In winter, you sometimes have to deal with unexpected driving conditions: snow, ice, difficult traffic conditions… Know how to prepare yourself for any eventuality: learn how to drive on snow or ice, and also how to react if your vehicle loses grip!
Don’t get caught out: plan ahead!
If you need to drive your car in wintery conditions, plan your trip ahead and prepare your vehicle before leaving to avoid any nasty surprises:
Check the weather and traffic forecasts before you travel: it’s better to prepare for, or even postpone your trip, than to find yourself stuck in a tricky situation.
Check the state of your vehicle before you leave: test components which are sensitive to the cold such as the battery, top-up the windscreen washer bottle with antifreeze and check the condition of your windscreen wipers.
Equip your vehicle with 4 winter tyres as soon as temperatures drop below 7°C: their softer compound and deeper tread will provide more grip and better traction.
Check and adjust your tyre pressure before leaving: measure it “cold” before starting to drive and add 3 PSI/ 0.2 bar to the manufacturer-recommended pressures to compensate for the pressure drop in cold temperatures.
Make sure you have snow chains, just in case: when driving with snow chains, reduce your speed and do not exceed 30 mph.
Prepare a “survival kit” for protection against the cold if you are forced to stop: a scraper for the windscreen, a cloth to wipe away condensation, spare bulbs, a torch, warm clothes, a survival blanket, drinking water...
Do not drive as you would in summer: adapt your driving style to winter conditions
When driving in winter, especially in snow and ice, you must take extra care and drive more smoothly in order not to lose control of your vehicle:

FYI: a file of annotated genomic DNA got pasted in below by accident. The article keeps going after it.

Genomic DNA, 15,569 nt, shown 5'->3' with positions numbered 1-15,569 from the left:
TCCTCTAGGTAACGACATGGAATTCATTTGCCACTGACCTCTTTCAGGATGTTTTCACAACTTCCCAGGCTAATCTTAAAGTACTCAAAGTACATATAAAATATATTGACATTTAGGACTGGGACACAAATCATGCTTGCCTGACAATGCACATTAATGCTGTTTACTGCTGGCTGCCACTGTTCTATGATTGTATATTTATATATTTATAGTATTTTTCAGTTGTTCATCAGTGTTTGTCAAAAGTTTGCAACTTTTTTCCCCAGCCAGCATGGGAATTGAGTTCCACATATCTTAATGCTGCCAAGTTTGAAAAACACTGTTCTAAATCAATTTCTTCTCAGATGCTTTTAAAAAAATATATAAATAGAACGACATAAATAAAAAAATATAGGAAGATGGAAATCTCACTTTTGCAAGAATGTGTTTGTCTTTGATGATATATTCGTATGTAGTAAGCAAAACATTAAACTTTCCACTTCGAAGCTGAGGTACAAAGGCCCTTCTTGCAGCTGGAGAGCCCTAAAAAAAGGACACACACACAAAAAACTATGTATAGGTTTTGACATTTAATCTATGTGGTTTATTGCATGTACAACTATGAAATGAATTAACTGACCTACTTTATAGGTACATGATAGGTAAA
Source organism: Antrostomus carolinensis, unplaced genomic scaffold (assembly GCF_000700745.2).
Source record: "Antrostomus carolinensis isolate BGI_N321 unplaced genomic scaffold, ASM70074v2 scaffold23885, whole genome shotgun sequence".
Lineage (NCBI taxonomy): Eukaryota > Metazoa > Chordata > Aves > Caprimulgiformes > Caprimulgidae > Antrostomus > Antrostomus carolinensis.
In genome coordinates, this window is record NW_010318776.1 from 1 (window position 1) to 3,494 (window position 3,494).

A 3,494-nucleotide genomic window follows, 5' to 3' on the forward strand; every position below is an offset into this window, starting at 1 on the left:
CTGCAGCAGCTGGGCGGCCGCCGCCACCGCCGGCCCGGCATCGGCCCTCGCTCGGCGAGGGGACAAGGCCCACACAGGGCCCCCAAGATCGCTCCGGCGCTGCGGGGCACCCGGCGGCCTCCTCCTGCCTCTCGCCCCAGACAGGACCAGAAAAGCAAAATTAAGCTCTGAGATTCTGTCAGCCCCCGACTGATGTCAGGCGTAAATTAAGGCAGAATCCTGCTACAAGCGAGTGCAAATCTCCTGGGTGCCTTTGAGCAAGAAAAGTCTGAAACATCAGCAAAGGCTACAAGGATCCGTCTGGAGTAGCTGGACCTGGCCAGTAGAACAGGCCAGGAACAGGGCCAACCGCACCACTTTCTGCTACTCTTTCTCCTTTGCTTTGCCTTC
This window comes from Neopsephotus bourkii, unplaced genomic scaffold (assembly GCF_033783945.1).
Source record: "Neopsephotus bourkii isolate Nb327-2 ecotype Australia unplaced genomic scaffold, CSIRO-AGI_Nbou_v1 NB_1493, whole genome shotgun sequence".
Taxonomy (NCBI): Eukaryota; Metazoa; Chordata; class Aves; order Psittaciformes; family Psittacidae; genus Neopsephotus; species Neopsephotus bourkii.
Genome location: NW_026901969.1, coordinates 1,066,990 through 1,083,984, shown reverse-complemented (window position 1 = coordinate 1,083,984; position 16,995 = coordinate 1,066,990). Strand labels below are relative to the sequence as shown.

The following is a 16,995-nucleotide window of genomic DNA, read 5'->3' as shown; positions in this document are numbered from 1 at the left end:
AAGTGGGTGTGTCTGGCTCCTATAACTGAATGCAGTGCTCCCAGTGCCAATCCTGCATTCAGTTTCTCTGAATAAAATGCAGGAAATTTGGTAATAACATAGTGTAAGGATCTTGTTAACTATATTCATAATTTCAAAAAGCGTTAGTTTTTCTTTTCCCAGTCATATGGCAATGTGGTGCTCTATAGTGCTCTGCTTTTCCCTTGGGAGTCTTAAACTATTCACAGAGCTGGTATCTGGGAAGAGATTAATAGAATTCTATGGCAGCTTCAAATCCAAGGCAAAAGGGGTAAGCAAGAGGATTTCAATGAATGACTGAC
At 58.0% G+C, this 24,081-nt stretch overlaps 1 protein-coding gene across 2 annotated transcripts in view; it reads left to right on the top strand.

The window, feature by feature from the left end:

Avoid sudden braking, acceleration or direction changes: adopt a smooth and calm driving style, reduce your speed, drive at a safe distance from other vehicles and avoid sudden overtaking (never overtake a snowplough that is clearing the road!)
Slow down as you approach a corner: slow down while the road is still straight, avoid braking as you enter a corner and turn the steering wheel smoothly.
Accelerate gradually to keep your drive wheels in contact with the road and avoid losing grip.
On steep slopes or if your wheels start to spin, shift into a higher gear to reduce the force exerted on the wheels and increase tyre grip.
As soon as it goes dark, switch on your dipped headlights so that you can see your surroundings and others on the road can see you, particularly pedestrians and cyclists.
If you lose grip, don’t panic: adopt the right practices
If, despite all the precautions taken, your vehicle suddenly loses grip, it’s important to know how to react to take control of it again:
Never take your eyes of the road: if you focus on an obstacle, you are more likely to run into it.
If you lose control of your vehicle when braking, release the brake pedal.
If your wheels start to spin, shift into a higher gear to reduce the force applied and allow the tyres to grip the road again.
For front wheel drive vehicles: if you start to slide, release the accelerator and press the clutch pedal to put weight on the front wheels.
For rear wheel drive vehicles: if your rear wheels slide, play with the accelerator and clutch pedals to find grip again and slowly turn the steering wheel in the desired direction.
You need to change the way you drive according to outside conditions and hazardous situations. This includes driving in winter, in the snow, on a wet road surface, driving with a spare tyre, snow chains, snow socks fitted, or studded tyres. Learn how to assess the risks and know how to react at the wheel if the car starts aquaplaning. In this section, we will also show you how driver assistance systems such as ABS, ESP and ASR work and how to interpret your vehicle’s response in case of difficulties.